Taking the lane

Lane markings at the intersection of Sage Road and Cosgrove Avenue create potential for conflicts between cyclists proceeding straight and motorists turning right. By moving left and taking the travel lane, cyclists can avoid getting right-hooked. Photo by Michael Schwalbe.


By Michael Schwalbe

The largest group of would-be bike riders consists of the “interested but concerned.” These are people who like the idea of riding a bike for fun and utility but hesitate because they don’t feel safe sharing roads with cars, trucks, and buses. Cycling advocates tend to fall into two camps when it comes to the question of how to get these folks on bikes.

One camp believes that if you build it they will come. Build the infrastructure that makes cycling safer and easier, the argument goes, and people’s fears will abate. We just need more bike lanes, bike paths, neighborhood connectors, bike-friendly signals at intersections, wayfinding signs, and bike parking. Create all that and more people will ride, like they do in Norway, Denmark, and Sweden.

The other camp doesn’t oppose infrastructure improvements, but says that the real key is teaching people how to ride confidently and safely on roads as they now exist.

At one time, this view was associated with the “vehicular cycling” philosophy of John Forester, a staunch opponent of bike lanes, who died in 2020. The more militant of Forester’s views have fallen out of favor with many cycling advocates, as research has found that properly built, physically separated bike lanes are indeed safer for cyclists.

Forester’s central argument is that cyclists fare best when they act like vehicle operators. This means assuming the same rights and responsibilities as motorized road users. Forester made allowances for the slower speeds and greater vulnerability of cyclists, but generally held that cyclists are safest when they behave predictably, following the same rules as other drivers on the road.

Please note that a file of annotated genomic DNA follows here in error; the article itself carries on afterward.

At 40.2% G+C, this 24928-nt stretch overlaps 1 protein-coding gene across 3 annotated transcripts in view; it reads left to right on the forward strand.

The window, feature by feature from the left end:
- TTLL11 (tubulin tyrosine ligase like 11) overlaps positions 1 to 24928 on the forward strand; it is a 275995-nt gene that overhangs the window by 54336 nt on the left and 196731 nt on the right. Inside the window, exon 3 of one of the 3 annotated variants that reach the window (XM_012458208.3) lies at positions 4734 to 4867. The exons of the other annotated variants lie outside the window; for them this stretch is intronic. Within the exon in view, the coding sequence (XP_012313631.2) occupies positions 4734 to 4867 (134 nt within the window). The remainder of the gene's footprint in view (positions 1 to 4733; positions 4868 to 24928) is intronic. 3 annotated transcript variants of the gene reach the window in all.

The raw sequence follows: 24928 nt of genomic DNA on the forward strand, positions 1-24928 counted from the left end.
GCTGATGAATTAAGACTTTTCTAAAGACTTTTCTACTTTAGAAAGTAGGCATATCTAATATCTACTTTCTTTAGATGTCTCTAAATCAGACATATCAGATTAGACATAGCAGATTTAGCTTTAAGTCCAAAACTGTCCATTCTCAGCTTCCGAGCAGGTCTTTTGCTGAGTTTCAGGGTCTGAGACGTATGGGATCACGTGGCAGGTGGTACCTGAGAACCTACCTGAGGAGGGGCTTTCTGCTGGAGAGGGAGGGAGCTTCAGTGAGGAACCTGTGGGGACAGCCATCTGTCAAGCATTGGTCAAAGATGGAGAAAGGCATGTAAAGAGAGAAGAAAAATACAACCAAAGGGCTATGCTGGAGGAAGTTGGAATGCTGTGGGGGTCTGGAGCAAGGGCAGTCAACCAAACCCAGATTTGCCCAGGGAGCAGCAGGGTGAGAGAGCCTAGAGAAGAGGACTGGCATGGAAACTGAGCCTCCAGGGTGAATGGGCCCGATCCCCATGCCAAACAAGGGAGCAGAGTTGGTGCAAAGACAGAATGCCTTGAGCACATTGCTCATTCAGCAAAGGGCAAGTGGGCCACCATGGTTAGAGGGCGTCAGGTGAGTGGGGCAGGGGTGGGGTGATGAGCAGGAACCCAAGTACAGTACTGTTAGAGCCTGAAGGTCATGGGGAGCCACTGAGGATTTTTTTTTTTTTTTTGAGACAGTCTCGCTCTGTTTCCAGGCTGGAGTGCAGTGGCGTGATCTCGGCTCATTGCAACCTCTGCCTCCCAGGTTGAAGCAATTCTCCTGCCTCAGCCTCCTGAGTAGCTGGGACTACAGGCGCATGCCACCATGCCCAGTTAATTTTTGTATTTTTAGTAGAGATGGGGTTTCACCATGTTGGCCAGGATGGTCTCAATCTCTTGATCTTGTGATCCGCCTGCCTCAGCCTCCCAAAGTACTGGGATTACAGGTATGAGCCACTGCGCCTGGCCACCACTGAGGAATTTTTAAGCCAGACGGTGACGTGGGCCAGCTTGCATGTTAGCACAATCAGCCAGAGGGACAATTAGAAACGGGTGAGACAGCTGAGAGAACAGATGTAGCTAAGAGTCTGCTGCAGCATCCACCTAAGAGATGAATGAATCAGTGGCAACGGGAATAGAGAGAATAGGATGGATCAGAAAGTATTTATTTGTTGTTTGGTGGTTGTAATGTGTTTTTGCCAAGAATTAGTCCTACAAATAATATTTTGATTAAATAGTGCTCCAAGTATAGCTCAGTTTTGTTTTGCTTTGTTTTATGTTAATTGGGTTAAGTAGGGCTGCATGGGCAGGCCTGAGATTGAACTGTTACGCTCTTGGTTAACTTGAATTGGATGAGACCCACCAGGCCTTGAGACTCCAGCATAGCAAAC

Today, both the CyclingSavvy program of the American Bicycling Education Association and the Smart Cycling program of the League of American Bicyclists incorporate one of the proven elements of vehicular cycling: lane control or, as it is also called, taking the lane. This refers to a cyclist shifting from the right edge of the road into the middle of the travel lane. 

Although most cycling safety instructors and experienced cyclists advise taking the lane as a best practice under certain circumstances, it is still often misunderstood by motorists, police, and traffic engineers.

In brief: cyclists properly take the lane when a lane is too narrow for cars to pass safely; when it’s necessary to stay out of the “dooring” zone along a string of parked cars; when it’s necessary to avoid potholes, road debris, and illegally parked vehicles; when preparing to make a left turn; and when it makes a cyclist more visible to cars at an intersection. Cyclists riding two abreast may also take the lane. 

Entry and exit chutes for the new roundabout on Ephesus Church Road are too narrow for motor vehicles to pass cyclists safely. Cyclists prevent unsafe passing by riding in the middle of the lane. Signs indicating that bicycles may use full lane would enhance driver understanding.

Unfortunately, when cyclists take the lane in these cases, some motorists think cyclists are unfairly hogging the road; some police officers think cyclists are breaking the law; and some transportation bureaucrats think cyclists are using the road in an inappropriate way. All are wrong. Cyclists are simply doing what they are legally entitled to do, as a matter of judgment, for their own safety and the safety of others.